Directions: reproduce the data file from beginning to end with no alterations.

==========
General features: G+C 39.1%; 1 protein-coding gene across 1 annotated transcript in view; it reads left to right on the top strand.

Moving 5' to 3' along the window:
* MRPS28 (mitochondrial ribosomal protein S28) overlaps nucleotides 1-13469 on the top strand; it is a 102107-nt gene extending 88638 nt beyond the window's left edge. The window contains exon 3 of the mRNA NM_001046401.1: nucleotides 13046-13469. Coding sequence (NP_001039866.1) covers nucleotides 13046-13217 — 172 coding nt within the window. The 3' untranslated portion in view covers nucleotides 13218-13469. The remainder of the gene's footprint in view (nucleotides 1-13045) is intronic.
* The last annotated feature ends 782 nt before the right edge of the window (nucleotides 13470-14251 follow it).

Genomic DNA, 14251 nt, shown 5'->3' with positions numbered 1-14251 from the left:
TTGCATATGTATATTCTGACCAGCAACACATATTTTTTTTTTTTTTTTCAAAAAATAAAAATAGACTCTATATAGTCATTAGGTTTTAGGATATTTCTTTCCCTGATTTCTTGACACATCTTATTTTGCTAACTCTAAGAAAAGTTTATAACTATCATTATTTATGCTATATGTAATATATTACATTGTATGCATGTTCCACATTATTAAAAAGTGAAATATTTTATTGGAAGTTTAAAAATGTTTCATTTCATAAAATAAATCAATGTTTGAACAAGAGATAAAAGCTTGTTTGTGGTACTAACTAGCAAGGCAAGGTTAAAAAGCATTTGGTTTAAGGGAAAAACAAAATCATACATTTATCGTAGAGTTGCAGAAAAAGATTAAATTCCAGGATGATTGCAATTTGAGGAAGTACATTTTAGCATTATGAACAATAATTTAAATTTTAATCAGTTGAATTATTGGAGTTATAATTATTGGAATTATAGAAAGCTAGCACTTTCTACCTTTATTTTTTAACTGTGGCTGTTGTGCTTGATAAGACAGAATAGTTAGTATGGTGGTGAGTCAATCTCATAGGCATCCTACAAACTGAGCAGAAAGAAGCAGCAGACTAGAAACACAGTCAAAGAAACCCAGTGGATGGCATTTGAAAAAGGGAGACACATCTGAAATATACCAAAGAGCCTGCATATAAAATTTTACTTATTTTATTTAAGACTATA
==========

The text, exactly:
General features: G+C 39.1%; 1 protein-coding gene across 1 annotated transcript in view; it reads left to right on the top strand.

Moving 5' to 3' along the window:
* MRPS28 (mitochondrial ribosomal protein S28) overlaps nucleotides 1-13469 on the top strand; it is a 102107-nt gene extending 88638 nt beyond the window's left edge. The window contains exon 3 of the mRNA NM_001046401.1: nucleotides 13046-13469. Coding sequence (NP_001039866.1) covers nucleotides 13046-13217 — 172 coding nt within the window. The 3' untranslated portion in view covers nucleotides 13218-13469. The remainder of the gene's footprint in view (nucleotides 1-13045) is intronic.
* The last annotated feature ends 782 nt before the right edge of the window (nucleotides 13470-14251 follow it).

Genomic DNA, 14251 nt, shown 5'->3' with positions numbered 1-14251 from the left:
TTGCATATGTATATTCTGACCAGCAACACATATTTTTTTTTTTTTTTTCAAAAAATAAAAATAGACTCTATATAGTCATTAGGTTTTAGGATATTTCTTTCCCTGATTTCTTGACACATCTTATTTTGCTAACTCTAAGAAAAGTTTATAACTATCATTATTTATGCTATATGTAATATATTACATTGTATGCATGTTCCACATTATTAAAAAGTGAAATATTTTATTGGAAGTTTAAAAATGTTTCATTTCATAAAATAAATCAATGTTTGAACAAGAGATAAAAGCTTGTTTGTGGTACTAACTAGCAAGGCAAGGTTAAAAAGCATTTGGTTTAAGGGAAAAACAAAATCATACATTTATCGTAGAGTTGCAGAAAAAGATTAAATTCCAGGATGATTGCAATTTGAGGAAGTACATTTTAGCATTATGAACAATAATTTAAATTTTAATCAGTTGAATTATTGGAGTTATAATTATTGGAATTATAGAAAGCTAGCACTTTCTACCTTTATTTTTTAACTGTGGCTGTTGTGCTTGATAAGACAGAATAGTTAGTATGGTGGTGAGTCAATCTCATAGGCATCCTACAAACTGAGCAGAAAGAAGCAGCAGACTAGAAACACAGTCAAAGAAACCCAGTGGATGGCATTTGAAAAAGGGAGACACATCTGAAATATACCAAAGAGCCTGCATATAAAATTTTACTTATTTTATTTAAGACTATA